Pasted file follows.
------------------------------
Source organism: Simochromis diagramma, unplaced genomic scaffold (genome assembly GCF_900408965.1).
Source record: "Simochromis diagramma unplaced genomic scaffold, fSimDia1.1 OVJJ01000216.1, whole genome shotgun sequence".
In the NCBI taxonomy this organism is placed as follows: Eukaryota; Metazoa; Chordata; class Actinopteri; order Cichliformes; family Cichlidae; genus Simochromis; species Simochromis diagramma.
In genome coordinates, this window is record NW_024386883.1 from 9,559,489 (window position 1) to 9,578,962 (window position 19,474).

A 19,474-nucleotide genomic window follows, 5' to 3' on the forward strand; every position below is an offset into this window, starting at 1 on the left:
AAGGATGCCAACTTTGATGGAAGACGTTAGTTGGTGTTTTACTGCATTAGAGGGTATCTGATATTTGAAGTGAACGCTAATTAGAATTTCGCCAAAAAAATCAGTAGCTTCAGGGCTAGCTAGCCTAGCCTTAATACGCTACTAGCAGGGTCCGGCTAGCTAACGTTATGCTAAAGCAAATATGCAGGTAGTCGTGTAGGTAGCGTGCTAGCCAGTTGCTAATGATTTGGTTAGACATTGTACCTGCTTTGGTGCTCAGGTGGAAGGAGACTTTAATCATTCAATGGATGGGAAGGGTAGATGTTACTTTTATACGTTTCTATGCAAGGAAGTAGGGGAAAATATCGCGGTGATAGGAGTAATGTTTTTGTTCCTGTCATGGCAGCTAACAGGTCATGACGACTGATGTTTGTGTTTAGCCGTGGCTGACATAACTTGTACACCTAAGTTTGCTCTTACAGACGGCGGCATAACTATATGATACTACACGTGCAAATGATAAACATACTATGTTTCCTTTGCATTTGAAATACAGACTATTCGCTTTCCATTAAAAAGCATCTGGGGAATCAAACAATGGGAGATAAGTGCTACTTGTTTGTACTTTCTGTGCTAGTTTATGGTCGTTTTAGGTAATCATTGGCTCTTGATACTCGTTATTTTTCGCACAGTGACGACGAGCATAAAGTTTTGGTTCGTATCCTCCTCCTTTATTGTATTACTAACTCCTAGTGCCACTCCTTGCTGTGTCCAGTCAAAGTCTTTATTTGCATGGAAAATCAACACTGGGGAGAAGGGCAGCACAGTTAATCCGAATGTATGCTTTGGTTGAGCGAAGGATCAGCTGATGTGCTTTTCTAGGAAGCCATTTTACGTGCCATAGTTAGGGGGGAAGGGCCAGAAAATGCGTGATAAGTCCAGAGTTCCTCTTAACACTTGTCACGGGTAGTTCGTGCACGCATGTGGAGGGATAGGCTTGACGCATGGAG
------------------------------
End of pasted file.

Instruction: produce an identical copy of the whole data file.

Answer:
Source organism: Simochromis diagramma, unplaced genomic scaffold (genome assembly GCF_900408965.1).
Source record: "Simochromis diagramma unplaced genomic scaffold, fSimDia1.1 OVJJ01000216.1, whole genome shotgun sequence".
In the NCBI taxonomy this organism is placed as follows: Eukaryota; Metazoa; Chordata; class Actinopteri; order Cichliformes; family Cichlidae; genus Simochromis; species Simochromis diagramma.
In genome coordinates, this window is record NW_024386883.1 from 9,559,489 (window position 1) to 9,578,962 (window position 19,474).

A 19,474-nucleotide genomic window follows, 5' to 3' on the forward strand; every position below is an offset into this window, starting at 1 on the left:
AAGGATGCCAACTTTGATGGAAGACGTTAGTTGGTGTTTTACTGCATTAGAGGGTATCTGATATTTGAAGTGAACGCTAATTAGAATTTCGCCAAAAAAATCAGTAGCTTCAGGGCTAGCTAGCCTAGCCTTAATACGCTACTAGCAGGGTCCGGCTAGCTAACGTTATGCTAAAGCAAATATGCAGGTAGTCGTGTAGGTAGCGTGCTAGCCAGTTGCTAATGATTTGGTTAGACATTGTACCTGCTTTGGTGCTCAGGTGGAAGGAGACTTTAATCATTCAATGGATGGGAAGGGTAGATGTTACTTTTATACGTTTCTATGCAAGGAAGTAGGGGAAAATATCGCGGTGATAGGAGTAATGTTTTTGTTCCTGTCATGGCAGCTAACAGGTCATGACGACTGATGTTTGTGTTTAGCCGTGGCTGACATAACTTGTACACCTAAGTTTGCTCTTACAGACGGCGGCATAACTATATGATACTACACGTGCAAATGATAAACATACTATGTTTCCTTTGCATTTGAAATACAGACTATTCGCTTTCCATTAAAAAGCATCTGGGGAATCAAACAATGGGAGATAAGTGCTACTTGTTTGTACTTTCTGTGCTAGTTTATGGTCGTTTTAGGTAATCATTGGCTCTTGATACTCGTTATTTTTCGCACAGTGACGACGAGCATAAAGTTTTGGTTCGTATCCTCCTCCTTTATTGTATTACTAACTCCTAGTGCCACTCCTTGCTGTGTCCAGTCAAAGTCTTTATTTGCATGGAAAATCAACACTGGGGAGAAGGGCAGCACAGTTAATCCGAATGTATGCTTTGGTTGAGCGAAGGATCAGCTGATGTGCTTTTCTAGGAAGCCATTTTACGTGCCATAGTTAGGGGGGAAGGGCCAGAAAATGCGTGATAAGTCCAGAGTTCCTCTTAACACTTGTCACGGGTAGTTCGTGCACGCATGTGGAGGGATAGGCTTGACGCATGGAG